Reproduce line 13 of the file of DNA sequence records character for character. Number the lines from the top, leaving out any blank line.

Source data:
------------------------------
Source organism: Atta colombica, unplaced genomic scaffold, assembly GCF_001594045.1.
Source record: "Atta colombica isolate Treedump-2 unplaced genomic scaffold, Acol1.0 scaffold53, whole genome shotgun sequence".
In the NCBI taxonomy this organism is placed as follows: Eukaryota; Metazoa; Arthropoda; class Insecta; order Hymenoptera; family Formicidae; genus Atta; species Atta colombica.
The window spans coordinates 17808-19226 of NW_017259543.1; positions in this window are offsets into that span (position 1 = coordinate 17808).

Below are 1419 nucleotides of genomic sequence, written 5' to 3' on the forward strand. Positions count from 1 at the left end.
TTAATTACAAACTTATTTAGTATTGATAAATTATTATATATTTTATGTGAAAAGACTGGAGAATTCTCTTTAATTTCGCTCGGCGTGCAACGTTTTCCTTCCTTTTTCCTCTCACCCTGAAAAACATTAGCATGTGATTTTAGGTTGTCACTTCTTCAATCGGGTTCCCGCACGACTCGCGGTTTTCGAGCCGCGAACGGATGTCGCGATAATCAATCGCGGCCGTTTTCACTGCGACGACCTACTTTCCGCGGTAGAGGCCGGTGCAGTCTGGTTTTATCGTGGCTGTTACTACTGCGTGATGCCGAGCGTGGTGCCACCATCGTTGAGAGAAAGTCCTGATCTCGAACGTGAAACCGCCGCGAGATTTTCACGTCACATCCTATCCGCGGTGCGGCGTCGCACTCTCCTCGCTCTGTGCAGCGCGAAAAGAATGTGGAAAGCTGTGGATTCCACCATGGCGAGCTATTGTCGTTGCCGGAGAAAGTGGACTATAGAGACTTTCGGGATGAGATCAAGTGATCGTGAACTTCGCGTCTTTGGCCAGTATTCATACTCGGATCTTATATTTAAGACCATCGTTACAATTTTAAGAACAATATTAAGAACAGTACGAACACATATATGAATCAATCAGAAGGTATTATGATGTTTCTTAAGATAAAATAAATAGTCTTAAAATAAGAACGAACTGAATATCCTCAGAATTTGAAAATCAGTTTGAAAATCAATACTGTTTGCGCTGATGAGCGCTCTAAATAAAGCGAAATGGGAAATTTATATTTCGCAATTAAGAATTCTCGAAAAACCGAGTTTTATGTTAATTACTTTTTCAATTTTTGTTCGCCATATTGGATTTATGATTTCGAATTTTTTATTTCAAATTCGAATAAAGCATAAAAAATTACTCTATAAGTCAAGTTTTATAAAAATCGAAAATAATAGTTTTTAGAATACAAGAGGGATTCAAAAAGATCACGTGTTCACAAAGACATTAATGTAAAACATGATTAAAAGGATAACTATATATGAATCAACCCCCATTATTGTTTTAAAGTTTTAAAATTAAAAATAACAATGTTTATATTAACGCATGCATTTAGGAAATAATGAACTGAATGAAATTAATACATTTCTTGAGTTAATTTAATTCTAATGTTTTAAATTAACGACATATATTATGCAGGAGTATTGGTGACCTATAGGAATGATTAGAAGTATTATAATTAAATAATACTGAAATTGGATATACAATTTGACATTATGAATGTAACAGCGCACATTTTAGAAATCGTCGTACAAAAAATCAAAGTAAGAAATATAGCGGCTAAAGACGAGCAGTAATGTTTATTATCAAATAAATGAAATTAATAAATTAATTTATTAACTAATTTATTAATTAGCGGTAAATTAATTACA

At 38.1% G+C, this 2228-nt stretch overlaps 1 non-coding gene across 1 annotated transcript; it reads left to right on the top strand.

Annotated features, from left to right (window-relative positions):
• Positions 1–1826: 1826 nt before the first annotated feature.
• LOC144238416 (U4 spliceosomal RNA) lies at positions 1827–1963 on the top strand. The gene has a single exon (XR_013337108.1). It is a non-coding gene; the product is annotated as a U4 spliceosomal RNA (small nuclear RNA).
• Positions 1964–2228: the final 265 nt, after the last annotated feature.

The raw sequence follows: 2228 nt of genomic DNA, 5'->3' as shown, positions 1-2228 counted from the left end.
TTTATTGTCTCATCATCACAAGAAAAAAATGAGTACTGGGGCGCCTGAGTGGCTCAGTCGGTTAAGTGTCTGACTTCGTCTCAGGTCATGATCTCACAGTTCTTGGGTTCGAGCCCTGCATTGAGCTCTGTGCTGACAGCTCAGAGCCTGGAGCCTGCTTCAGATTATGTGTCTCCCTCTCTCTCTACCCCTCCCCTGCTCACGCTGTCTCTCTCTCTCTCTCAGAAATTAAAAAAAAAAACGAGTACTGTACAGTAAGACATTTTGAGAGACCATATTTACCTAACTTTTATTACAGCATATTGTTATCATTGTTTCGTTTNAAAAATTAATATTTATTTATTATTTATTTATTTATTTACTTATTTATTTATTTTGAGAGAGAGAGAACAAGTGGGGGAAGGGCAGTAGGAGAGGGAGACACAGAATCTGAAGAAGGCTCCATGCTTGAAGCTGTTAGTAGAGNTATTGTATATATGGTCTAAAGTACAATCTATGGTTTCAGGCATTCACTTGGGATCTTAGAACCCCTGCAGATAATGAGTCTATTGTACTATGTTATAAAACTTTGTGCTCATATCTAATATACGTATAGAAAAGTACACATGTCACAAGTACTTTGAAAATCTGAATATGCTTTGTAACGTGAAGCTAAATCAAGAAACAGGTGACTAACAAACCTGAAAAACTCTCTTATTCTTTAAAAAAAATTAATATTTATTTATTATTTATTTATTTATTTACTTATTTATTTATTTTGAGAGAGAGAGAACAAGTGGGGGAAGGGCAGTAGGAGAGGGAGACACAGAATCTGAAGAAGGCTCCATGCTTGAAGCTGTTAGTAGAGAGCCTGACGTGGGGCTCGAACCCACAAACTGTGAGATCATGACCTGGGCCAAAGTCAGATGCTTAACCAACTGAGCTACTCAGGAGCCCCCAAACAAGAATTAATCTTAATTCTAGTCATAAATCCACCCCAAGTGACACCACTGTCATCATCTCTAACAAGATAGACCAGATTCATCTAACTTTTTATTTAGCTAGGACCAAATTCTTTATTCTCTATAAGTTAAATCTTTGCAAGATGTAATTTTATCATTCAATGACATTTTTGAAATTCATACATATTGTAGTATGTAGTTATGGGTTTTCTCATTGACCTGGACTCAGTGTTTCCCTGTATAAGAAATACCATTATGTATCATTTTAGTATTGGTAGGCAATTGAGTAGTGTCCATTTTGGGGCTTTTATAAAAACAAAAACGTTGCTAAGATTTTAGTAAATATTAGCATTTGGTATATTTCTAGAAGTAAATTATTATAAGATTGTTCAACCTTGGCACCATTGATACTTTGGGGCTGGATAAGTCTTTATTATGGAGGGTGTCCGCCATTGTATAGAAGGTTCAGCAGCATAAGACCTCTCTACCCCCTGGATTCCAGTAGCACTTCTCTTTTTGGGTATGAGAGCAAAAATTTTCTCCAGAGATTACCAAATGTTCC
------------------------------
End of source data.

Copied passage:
TTTATTGTCTCATCATCACAAGAAAAAAATGAGTACTGGGGCGCCTGAGTGGCTCAGTCGGTTAAGTGTCTGACTTCGTCTCAGGTCATGATCTCACAGTTCTTGGGTTCGAGCCCTGCATTGAGCTCTGTGCTGACAGCTCAGAGCCTGGAGCCTGCTTCAGATTATGTGTCTCCCTCTCTCTCTACCCCTCCCCTGCTCACGCTGTCTCTCTCTCTCTCTCAGAAATTAAAAAAAAAAACGAGTACTGTACAGTAAGACATTTTGAGAGACCATATTTACCTAACTTTTATTACAGCATATTGTTATCATTGTTTCGTTTNAAAAATTAATATTTATTTATTATTTATTTATTTATTTACTTATTTATTTATTTTGAGAGAGAGAGAACAAGTGGGGGAAGGGCAGTAGGAGAGGGAGACACAGAATCTGAAGAAGGCTCCATGCTTGAAGCTGTTAGTAGAGNTATTGTATATATGGTCTAAAGTACAATCTATGGTTTCAGGCATTCACTTGGGATCTTAGAACCCCTGCAGATAATGAGTCTATTGTACTATGTTATAAAACTTTGTGCTCATATCTAATATACGTATAGAAAAGTACACATGTCACAAGTACTTTGAAAATCTGAATATGCTTTGTAACGTGAAGCTAAATCAAGAAACAGGTGACTAACAAACCTGAAAAACTCTCTTATTCTTTAAAAAAAATTAATATTTATTTATTATTTATTTATTTATTTACTTATTTATTTATTTTGAGAGAGAGAGAACAAGTGGGGGAAGGGCAGTAGGAGAGGGAGACACAGAATCTGAAGAAGGCTCCATGCTTGAAGCTGTTAGTAGAGAGCCTGACGTGGGGCTCGAACCCACAAACTGTGAGATCATGACCTGGGCCAAAGTCAGATGCTTAACCAACTGAGCTACTCAGGAGCCCCCAAACAAGAATTAATCTTAATTCTAGTCATAAATCCACCCCAAGTGACACCACTGTCATCATCTCTAACAAGATAGACCAGATTCATCTAACTTTTTATTTAGCTAGGACCAAATTCTTTATTCTCTATAAGTTAAATCTTTGCAAGATGTAATTTTATCATTCAATGACATTTTTGAAATTCATACATATTGTAGTATGTAGTTATGGGTTTTCTCATTGACCTGGACTCAGTGTTTCCCTGTATAAGAAATACCATTATGTATCATTTTAGTATTGGTAGGCAATTGAGTAGTGTCCATTTTGGGGCTTTTATAAAAACAAAAACGTTGCTAAGATTTTAGTAAATATTAGCATTTGGTATATTTCTAGAAGTAAATTATTATAAGATTGTTCAACCTTGGCACCATTGATACTTTGGGGCTGGATAAGTCTTTATTATGGAGGGTGTCCGCCATTGTATAGAAGGTTCAGCAGCATAAGACCTCTCTACCCCCTGGATTCCAGTAGCACTTCTCTTTTTGGGTATGAGAGCAAAAATTTTCTCCAGAGATTACCAAATGTTCC